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As former Massachusetts House Speaker Salvatore DiMasi faces federal corruption charges for an alleged "pay-to-play" scheme, a cloud of doubt is gathering over lawmakers on Beacon Hill. DiMasi was indicted Tuesday for allegedly accepting $57,000 dollars from software company Cognos after using his influence to help the firm win two state contracts totaling $20 million.
DiMasi is the third speaker in a row to face a corruption scandal. Former state Sen. Dianne Wilkerson faces separate federal corruption charges in a bribery scandal. We spoke with Boston Globe columnist Joan Vennochi about what the charges against DiMasi mean for politics on Beacon Hill and what the indictment says about other key players in the legislature.
Deborah Becker: The 33-page indictment against former Speaker DiMasi outlines several things, including a situation where a Cognos official apparently wrote about a potential obstacle to this whole scheme, describing Administration and Finance Secretary Leslie Kirwan as a "rogue secretary." And apparently, the Cognos official says he appealed to Kirwan's boss to try to get the deal through, and that's Deval Patrick's deputy chief of staff, David Morales. So it appears that there is some high-level arm twisting over these contracts, allegedly. What do you think all of this suggests?
Joan Vennochi: Well, first of all, it's sad, there are no heroes in this story. It sounds like Leslie Kirwan, the A&F secretary, was trying to be, you know, kind of a heroine and stop the whole thing. And she was overruled by, you know, the governor's chief of staff. That's pretty high-level interference and it doesn't say anything good about anybody.
What about current House Speaker Robert DeLeo, who was chair of the committee who oversaw this Cognos deal? Any fallout from this for him, do you think?
Everybody under the golden dome went along with this plan. According to the indictment, you know, Sal DiMasi and his friends benefited financially. But you've got this system where the speaker of the House wants something done, and from lawmakers — from his fellow lawmakers — to the executive branch, people hop to and make his wish their command.
Before he resigned in January, Sal DiMasi was overwhelmingly re-elected as House speaker, and these ethics questions were around at that time. Again, does this re-election say, 'No heroes or heroines at the Statehouse,' or what do you think it does say about the priorities and loyalties of the lawmakers ?
Well, I think you could call them all enablers, to be blunt. There were so many qusetions, so many, you know, issues brought to light by the Globe and particularly my colleague Andrea Estes. And despite all that, they stood up and one after one — I was there that day — you know, voted with passion for Sal DiMasi. I don't know what they were thinking.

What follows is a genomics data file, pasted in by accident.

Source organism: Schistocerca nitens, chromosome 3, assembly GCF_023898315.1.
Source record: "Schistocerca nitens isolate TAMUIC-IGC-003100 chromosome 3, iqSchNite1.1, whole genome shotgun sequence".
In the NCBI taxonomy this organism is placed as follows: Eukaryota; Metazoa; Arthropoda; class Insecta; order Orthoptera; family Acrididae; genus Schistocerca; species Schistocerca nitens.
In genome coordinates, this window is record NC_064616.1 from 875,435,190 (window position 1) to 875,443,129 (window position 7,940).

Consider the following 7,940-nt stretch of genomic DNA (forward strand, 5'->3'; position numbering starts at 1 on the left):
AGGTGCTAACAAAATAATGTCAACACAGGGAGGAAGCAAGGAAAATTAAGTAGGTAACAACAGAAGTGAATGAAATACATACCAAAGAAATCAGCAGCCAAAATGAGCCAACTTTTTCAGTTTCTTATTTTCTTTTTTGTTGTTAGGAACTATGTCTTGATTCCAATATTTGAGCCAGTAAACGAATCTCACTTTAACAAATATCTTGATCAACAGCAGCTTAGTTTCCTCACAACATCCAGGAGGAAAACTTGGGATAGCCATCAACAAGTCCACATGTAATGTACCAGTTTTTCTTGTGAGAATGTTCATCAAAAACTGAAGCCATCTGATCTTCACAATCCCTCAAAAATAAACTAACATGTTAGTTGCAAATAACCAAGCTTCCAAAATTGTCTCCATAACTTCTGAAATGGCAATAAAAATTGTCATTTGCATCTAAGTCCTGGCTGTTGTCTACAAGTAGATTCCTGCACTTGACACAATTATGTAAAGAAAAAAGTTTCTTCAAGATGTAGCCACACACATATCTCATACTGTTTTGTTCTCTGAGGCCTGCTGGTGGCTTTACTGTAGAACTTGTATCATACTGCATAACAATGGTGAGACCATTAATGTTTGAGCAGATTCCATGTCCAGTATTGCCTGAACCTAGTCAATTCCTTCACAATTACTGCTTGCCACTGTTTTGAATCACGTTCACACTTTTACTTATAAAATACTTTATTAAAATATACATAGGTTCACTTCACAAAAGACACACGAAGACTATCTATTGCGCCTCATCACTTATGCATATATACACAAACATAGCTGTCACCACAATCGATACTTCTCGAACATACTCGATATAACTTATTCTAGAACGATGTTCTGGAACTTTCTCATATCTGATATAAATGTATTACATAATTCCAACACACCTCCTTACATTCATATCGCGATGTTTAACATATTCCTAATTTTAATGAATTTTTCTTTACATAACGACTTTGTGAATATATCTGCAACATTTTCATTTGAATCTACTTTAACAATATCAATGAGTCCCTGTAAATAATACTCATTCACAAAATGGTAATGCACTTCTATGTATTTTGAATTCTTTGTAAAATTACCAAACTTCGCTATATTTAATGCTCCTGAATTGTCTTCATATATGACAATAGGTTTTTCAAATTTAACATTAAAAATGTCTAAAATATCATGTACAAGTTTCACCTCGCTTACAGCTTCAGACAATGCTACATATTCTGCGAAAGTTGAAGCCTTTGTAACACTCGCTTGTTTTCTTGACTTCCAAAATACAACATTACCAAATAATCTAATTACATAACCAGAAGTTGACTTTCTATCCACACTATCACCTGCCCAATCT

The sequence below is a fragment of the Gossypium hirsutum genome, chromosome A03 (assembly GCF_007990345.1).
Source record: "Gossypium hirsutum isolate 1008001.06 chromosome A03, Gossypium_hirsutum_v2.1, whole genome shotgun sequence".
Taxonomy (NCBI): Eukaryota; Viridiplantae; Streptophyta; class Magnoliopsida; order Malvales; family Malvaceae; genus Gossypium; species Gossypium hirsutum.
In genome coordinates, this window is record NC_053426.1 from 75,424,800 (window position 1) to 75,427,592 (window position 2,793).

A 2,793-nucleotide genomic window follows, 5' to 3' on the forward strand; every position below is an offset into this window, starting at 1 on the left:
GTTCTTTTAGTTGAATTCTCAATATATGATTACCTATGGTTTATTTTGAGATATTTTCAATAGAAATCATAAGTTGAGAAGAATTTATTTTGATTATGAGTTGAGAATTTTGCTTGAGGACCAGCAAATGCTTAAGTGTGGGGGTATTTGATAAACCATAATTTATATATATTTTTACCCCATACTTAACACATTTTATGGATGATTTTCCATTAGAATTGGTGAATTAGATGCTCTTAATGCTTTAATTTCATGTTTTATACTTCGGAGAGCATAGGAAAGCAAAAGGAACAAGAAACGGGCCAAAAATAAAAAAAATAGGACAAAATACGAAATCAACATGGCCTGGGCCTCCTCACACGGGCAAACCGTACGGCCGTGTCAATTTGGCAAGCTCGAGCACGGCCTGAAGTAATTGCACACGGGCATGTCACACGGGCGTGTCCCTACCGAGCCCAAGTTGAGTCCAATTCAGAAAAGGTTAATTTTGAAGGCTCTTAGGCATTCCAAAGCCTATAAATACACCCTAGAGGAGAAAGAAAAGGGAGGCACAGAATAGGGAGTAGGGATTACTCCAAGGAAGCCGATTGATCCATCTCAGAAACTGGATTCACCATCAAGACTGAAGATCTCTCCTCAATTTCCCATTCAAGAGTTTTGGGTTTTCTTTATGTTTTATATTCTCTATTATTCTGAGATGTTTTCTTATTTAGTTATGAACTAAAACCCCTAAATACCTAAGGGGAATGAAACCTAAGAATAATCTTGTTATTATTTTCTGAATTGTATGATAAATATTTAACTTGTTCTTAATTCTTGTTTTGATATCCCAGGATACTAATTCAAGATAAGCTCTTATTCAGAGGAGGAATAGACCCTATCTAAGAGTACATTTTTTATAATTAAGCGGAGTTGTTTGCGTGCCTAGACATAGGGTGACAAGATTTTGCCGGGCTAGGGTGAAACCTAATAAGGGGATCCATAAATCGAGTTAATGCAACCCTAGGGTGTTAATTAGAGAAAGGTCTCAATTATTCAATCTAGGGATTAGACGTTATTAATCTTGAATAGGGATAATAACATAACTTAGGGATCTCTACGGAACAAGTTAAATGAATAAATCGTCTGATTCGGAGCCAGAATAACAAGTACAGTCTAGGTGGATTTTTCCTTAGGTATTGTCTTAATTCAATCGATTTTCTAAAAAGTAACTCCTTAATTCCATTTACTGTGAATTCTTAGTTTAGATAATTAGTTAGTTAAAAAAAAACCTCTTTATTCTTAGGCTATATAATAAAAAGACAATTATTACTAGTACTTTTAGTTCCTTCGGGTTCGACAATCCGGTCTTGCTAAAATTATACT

When DiMasi became House speaker in 2001, he was moving into an office that was already under some dark ethics clouds, after former Speakers Charles Flaherty and Tom Finneran also left the speaker's post. What happened to DiMasi's promise of fresh air to that position?
Well, something happens when you get into that office, and it's the opposite of fresh air. You get inside there and you start, you know, breathing power. And you start thinking you're infallible, and that you can do what you want. I mean, in journalism, three is a trend, and we've definitely got a trend of speakers who just can't live up to the promise that they walk in with.
There is a public perception anyway that there are big problems at the Statehouse. We had last year's indictment of former state Sen. Dianne Wilkerson, and that brought into Boston City Councilor Chuck Turner. So, right now, what do you think that these charges will do to ethics reform at the Statehouse?
Well, you know, that's the big question: Will any of this lead to true ethics reform? And you know, quite honestly, it's hard to tell. It's hard for any Massachusetts Democrat right now to convince voters that they stand for reform. They say the word, but, you know, behind them is this, you know, this unfolding act or theater of the opposite of reform. And, I don't think anyone right now — lawmaker or in the executive branch — has real credibility on the reform issue.
What do you think this will do to the way business is conducted on Beacon Hill?
Well, again, it should be a call, you know, a clarion call to change the way business is done on Beacon Hill. But I don't know really what it takes. In the end, this may really be the force that weakens the Democratic Party's stronghold on Beacon Hill. Maybe voters will say it's time to, you know, look to the Republican Party. Maybe they'll say we need the check of a Republican governor. I mean, the political consequences could be very interesting.
This program aired on June 3, 2009.
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